While President Trump's boastful comments about crowd size at his tour of Hurricane Harvey's devastation in Houston struck some as egotistical and self-aggrandizing, his Education Secretary Betsy DeVos had a similar performance in Florida, where she robotically recited her favorite talking points against a backdrop of a slow-motion catastrophe striking the state's public schools.
Like her boss avoided interacting with people who bore the brunt of the hurricane, DeVos avoided public schools, going to a privately-operated charter school and a voucher-receiving private school instead.
What's hitting Florida's public schools may not directly endanger lives as Hurricane Harvey did, but it will surely exact a heavy toll on the Sunshine State's education infrastructure.
Yet DeVos calls the state "a role model for the nation," which foretells a troubling future for public schools everywhere.
"A Profit Boom For Charter Schools"
With the approval of its super-majority Republican legislature and its gargoyle-like conservative governor, Florida is forever altering the state's education landscape.
Under a Frankenstein monster-like new law, school districts will be required, for the first time, to send a portion of local tax revenues to charter schools, in addition to state revenues charters are already entitled to. The law gives charter schools the flexibility to open multiple schools a year. It funds a new initiative, called Schools of Hope, that transfers the lowest-performing public schools to charter school management companies. It limits districts' use of Title 1 federal government funds in ways that could provide more money for charter schools. And the law limits the number of restrictions a school district can place on a charter.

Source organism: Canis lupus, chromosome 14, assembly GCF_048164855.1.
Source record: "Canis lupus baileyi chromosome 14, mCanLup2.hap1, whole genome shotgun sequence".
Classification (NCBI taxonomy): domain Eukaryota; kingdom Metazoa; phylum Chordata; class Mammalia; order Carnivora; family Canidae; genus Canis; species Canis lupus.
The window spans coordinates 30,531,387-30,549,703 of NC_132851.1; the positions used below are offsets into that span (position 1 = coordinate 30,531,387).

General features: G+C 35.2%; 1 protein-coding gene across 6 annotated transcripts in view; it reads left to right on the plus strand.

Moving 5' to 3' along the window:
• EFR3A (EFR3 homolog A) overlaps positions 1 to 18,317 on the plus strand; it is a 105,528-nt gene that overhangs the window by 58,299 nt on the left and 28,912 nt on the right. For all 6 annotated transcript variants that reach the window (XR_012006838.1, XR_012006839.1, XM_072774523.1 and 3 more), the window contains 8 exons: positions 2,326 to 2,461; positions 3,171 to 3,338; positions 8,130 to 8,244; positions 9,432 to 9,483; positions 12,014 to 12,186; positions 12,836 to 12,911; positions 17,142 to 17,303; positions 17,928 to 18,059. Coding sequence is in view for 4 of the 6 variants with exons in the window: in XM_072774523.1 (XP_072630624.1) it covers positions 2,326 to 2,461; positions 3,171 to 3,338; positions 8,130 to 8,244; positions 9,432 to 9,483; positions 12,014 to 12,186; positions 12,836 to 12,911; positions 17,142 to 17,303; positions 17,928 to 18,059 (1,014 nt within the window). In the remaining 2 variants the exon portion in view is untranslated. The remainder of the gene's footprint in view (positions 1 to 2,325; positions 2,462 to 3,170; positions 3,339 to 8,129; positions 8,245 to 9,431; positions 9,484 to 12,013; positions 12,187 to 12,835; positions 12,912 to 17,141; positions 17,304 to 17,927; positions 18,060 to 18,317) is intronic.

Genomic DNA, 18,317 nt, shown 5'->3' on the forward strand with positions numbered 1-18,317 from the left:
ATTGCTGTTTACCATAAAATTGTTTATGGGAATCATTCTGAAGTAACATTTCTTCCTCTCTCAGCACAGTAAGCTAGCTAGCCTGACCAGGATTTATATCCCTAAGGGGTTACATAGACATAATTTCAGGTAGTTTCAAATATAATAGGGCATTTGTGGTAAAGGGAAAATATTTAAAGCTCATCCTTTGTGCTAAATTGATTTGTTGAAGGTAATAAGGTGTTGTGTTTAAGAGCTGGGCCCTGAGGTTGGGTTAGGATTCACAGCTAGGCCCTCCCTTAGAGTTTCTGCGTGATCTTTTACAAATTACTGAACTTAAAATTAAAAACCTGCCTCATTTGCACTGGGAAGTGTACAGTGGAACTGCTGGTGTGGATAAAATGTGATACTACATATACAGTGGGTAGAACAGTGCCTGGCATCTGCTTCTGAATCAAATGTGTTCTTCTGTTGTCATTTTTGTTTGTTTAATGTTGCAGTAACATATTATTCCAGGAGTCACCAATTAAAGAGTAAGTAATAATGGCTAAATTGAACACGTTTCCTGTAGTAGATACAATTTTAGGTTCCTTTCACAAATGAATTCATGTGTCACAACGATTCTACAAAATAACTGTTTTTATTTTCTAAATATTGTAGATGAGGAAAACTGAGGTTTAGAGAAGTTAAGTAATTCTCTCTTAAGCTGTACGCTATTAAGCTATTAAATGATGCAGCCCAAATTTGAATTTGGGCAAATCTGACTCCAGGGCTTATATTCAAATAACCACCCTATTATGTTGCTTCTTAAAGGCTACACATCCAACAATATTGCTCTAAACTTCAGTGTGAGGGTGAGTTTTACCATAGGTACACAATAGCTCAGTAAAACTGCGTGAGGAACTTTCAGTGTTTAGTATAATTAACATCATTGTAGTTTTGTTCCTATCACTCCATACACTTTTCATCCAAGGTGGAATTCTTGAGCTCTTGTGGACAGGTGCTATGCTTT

The provision requiring school districts to share local tax revenues with charters is particularly devastating to public schools.
As a result, Miami-Dade Schools may see a quarter of a billion dollars of its funds transferred to charters, Superintendent Alberto Carvalho tells a reporter for the Miami Herald. "This will force the school district to delay, cancel, or reduce the scope of existing construction projects and impact the district's ability to pay for school maintenance."
The costs to neighboring Broward County schools may be $100 million. Sarasota schools may lose $9.3 million to charters.
As a result of the Schools of Hope measure in the law, "more than 100 traditional public schools given low grades by the state will be converted into charters — even though the charter sector in Florida is deeply troubled," writes education journalist Valerie Strauss on her blog at the Washington Post, "more than 300 have closed as a result of poor performance."
"Charter schools often fail at a higher rate than traditional schools in Florida," states an op-ed by an education reporter for the Orlando Sentinel. "This bill takes a method of education that is failing at rates much higher than traditional ones -- and puts it on steroids." (emphasis original)
"It's going to be a profit boom for charter schools, and it's going to hasten the demise of traditional public schools," State Senator Gary Farmer tells a reporter for the Sun Sentinel.
On top of the harm done to Florida public schools by its new charter expansion law, state lawmakers this year also significantly increased the amount of public money going to private schools through school voucher programs.